The diplexer is a two arm type multiplexer of known structure which allows signals of different frequencies to be combined into a common line without interference and with essentially no loss or very limited signal level loss. That is, signals inputted to arm 63b cannot pass out the input end of arm 63a. Instead the signals extend or pass through the diplexer's output. In the prior art system represented in the figure, the several RF carriers are coupled to a single antenna. In other systems where space permits, it is conceivable for multiple antennas to be used, one antenna for each communications channel. Such a theoretical alternative system eliminates the need for diplexer 63. Though theoretically possible the alternative is not regarded as practical due to space and weight limitations available in the satellite.
The present state of the technology provides efficient and reliable solid state RF amplifiers capable of providing power levels on the order of 2-1/2 watts at 20 GHz. While this individual amplifier output power is small in comparison to that obtained with a conventional and larger traveling wave tube amplifier, the solid state modules in accordance with the teachings of this invention are effectively combined in space as individual radiation from the separate antenna array elements. Thus ten of the 2-1/2 watt amplifiers effectively radiates power of the same level as the single TWTA.
It is highly unlikely for inclement weather to simultaneously occur at physically separate multiple ground station locations on the Earth. Hence, if the two carrier signals are transmitted to two different locations, a significant advantage can be taken of the rain margin relative to that available in existing single TWTA systems. The individual solid state amplifier modules in the improved system may be transferred for use with or shared between any of the carrier signals to provide for rain margin on command as and when needed. For example, if the fair weather power required is 2-1/2 watts and a 25 watt level is required for rain margin, then ten of the amplifier modules may be switched into the circuit for the carrier signal intended for that first rain covered location, leaving but a single module to provide the 2-1/2 watts power required to reach the second clear weather location. In an existing TWTA system, a 25 watt TWT amplifier is normally used on all occasions in rainy or clear weather. If there are two carrier signals required to be transmitted, then two 25 watt TWTAs are required in those systems, providing a total transmitter power of 50 watts. Moreover, at least one shared or two additional TWTAs are used in the satellite to provide redundancy or backup should either of the primary TWTAs fail in service.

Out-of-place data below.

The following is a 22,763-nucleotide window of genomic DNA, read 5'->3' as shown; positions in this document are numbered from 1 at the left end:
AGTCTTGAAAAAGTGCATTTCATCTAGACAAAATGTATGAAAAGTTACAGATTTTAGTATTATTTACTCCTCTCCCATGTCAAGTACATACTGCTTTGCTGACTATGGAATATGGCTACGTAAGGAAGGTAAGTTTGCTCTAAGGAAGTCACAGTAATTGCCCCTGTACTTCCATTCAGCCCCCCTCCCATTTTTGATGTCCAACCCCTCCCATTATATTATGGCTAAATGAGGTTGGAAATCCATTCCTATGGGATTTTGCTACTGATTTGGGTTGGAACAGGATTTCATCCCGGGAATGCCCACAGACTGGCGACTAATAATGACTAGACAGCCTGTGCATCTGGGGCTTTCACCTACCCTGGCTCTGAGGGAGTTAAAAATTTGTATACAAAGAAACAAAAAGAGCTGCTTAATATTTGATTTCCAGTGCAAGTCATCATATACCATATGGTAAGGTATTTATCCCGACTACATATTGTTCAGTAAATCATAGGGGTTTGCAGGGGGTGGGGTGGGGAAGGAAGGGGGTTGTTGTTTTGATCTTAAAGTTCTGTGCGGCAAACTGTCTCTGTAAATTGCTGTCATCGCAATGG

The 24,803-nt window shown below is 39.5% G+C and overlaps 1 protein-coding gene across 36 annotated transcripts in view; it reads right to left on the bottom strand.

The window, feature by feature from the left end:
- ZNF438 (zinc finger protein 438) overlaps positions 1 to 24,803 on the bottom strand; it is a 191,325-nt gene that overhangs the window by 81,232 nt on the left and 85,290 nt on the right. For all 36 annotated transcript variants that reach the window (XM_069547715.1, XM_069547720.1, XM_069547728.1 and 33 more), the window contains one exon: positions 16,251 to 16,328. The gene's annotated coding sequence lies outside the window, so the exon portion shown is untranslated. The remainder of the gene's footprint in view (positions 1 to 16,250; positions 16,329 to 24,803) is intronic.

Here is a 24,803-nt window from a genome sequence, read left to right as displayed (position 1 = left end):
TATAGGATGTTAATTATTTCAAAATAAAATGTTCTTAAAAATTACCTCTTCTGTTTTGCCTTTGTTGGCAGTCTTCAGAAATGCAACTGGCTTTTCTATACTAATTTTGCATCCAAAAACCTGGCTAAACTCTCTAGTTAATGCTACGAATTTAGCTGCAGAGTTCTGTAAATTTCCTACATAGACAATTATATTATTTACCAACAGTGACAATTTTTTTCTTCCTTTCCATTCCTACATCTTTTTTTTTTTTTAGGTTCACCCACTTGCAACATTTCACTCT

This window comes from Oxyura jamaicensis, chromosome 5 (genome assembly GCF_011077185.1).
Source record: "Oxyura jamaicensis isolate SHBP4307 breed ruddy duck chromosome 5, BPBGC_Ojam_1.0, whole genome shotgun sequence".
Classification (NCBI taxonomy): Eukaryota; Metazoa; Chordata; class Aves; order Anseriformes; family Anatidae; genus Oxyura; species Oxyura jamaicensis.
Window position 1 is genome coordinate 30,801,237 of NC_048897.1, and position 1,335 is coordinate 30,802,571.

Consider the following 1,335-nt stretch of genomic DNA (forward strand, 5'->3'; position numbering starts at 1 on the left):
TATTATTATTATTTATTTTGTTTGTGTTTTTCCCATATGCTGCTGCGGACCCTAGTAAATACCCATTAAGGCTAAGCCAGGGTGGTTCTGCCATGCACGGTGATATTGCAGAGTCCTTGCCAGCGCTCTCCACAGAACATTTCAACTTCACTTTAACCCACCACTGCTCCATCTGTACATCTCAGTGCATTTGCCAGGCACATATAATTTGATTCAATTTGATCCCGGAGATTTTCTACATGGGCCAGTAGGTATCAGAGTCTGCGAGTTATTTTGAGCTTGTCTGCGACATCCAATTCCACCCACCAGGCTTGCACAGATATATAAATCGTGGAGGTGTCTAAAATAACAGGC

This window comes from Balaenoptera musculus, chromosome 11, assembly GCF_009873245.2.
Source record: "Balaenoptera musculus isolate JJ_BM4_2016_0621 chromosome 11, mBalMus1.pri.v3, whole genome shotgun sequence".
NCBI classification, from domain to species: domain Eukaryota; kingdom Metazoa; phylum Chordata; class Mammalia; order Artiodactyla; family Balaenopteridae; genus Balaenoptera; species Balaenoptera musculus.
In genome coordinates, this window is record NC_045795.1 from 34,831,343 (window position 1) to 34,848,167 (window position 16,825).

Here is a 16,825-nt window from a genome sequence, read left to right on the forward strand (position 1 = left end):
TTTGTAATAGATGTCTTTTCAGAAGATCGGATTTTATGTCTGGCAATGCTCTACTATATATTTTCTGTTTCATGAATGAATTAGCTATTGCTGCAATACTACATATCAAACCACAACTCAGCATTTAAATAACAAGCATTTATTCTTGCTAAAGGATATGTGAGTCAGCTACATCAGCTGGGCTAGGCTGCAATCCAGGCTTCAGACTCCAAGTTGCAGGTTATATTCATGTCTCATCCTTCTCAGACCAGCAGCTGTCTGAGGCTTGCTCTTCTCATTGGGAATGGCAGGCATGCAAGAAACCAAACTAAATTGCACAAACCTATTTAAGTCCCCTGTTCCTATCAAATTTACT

With the invention an active module power output of 2-1/2 watts is provided for each transmitted signal and only 22-1/2 watts of additional power is required to handle the rain margin for both if rainfall does not occur at both locations simultaneously. A few additional solid state amplifier modules provide adequate redundancy in the event that a solid state amplifier module in the primary system fails. In the example given for the invention, the total excess power is 22-1/2 watts compared to 45 watts excess power for the existing TWTA systems and approximately 32 watts extra standby or backup power compared to 60 watts of standby power in the TWTA system. In as much as the active amplifier power required in this solid state system is approximately half that required by the TWTA systems, the dc power system efficiency is relatively high. This advantage is increased if more than two transmitter signals are required in the communications system. For example, if a three carrier signal system uses the 2-1/2 watts to 25 watt levels than a total of 30 watts of output power is required for the system of the invention as compared to 75 watts for existing TWTA systems. In a satellite system the conservation of electrical power is especially desirable for obvious reasons.